The Doc answers …
Thinking About the Size of Your Bluffs
Different people have different ways of figuring out how they choose bet sizes. Some people always tend to bet on the smaller end of the scale, and other people always tend to bet on the lower end of the scale. While this is natural, it’s not the best way of handling things. When it comes to sizing your bluffs specifically, you generally want to compare a couple of different bet sizes and quickly evaluate which is the best for the given situation. Let’s look at a quick example to see what we mean by this.
Suppose you have AJ on a board of Q92 with no possible flush draws, and you’re out of position against a single opponent with the opportunity to make a continuation bet. Before you make your bluff, you need to think about the hands that you expect your opponent to always call with, the hands you expect your opponent to always fold with, and the hands that could go either way depending on how you size your bet. It’s that third group of hands that will help you to determine your ideal bet size.
In this situation, your opponent is probably never folding TT or better to a single bet in most cases, but they’re also very rarely going to call with 88 or lower (other than JT for a straight draw) unless you bet something absurdly low like one-tenth of the pot. Hands that make a pair of nines, however, could probably fold to a large bet and call a small bet. There aren’t that many 9x hands compared to the other hands available, so it doesn’t make sense to put in a really large bet size. Something around 50 to 60 percent of the pot would be reasonable.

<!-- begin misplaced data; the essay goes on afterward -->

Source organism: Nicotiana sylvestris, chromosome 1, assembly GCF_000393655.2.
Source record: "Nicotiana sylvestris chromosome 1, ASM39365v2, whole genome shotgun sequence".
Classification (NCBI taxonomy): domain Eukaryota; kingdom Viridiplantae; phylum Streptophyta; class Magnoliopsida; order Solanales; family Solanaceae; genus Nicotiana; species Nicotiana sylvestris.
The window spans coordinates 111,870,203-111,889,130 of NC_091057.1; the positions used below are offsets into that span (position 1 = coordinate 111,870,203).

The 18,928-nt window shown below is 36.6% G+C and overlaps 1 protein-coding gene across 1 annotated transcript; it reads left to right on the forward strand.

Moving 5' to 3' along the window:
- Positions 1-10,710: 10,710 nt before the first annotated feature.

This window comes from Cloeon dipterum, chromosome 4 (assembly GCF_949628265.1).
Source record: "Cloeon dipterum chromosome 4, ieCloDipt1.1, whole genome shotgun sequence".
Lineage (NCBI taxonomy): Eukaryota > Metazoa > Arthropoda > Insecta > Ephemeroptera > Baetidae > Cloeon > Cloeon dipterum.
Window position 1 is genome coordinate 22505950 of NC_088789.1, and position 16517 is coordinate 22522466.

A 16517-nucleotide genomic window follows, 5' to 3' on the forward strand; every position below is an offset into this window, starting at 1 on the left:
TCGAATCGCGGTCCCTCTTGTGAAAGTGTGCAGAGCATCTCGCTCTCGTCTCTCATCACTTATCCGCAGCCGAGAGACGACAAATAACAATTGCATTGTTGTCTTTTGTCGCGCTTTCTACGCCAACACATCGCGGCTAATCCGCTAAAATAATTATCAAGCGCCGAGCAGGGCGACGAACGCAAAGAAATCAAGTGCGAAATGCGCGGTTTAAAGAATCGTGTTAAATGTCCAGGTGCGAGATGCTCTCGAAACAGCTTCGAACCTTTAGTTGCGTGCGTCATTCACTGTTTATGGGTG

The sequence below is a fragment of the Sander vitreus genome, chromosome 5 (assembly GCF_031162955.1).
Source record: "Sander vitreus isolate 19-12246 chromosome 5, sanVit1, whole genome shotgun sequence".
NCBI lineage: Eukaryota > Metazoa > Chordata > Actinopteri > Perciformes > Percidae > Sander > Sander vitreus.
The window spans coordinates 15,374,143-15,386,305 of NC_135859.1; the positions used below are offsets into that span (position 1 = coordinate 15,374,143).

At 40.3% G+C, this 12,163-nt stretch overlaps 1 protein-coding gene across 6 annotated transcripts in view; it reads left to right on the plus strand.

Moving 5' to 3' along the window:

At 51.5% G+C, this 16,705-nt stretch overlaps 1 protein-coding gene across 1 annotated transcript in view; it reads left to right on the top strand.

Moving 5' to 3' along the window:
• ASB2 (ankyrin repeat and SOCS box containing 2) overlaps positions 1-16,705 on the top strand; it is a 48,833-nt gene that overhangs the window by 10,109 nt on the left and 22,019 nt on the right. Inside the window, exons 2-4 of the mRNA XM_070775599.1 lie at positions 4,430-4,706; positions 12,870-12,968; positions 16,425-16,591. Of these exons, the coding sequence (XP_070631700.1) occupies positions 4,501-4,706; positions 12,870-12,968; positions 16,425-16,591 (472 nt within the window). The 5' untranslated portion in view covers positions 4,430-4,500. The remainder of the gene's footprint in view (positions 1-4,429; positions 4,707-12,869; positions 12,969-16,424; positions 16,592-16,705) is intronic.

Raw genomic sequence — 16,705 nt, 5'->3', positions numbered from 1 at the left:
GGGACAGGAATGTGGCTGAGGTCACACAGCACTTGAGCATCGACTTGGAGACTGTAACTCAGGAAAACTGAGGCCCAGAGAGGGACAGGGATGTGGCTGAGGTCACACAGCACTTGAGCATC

Now consider having AJ in the same situation except the board is Q52. Now there are a lot of medium-strength hands like 99-66 and AK that beat you that will probably fold or call based on the size of your bet. A larger bet size as a bluff makes more sense on this flop than ti does on the Q92 flop because there are more hands that you can influence with your bet size.
If you have a pot of $11 in a $0.25/0.50 no-limit hold’em game, then you might bet some low amount like $5.50 on some boards as a bluff while you might bet a larger amount like $10.50 as a bluff on other boards. If you pick the wrong bet size and get called, then that’s $5.00 that’s down the drain in a single hand. On the other hand, if you pick the correct bet size, that’s $5.00 that you have saved compared to how your opponents would play. This is a quick, simple and easy way to gain a big advantage.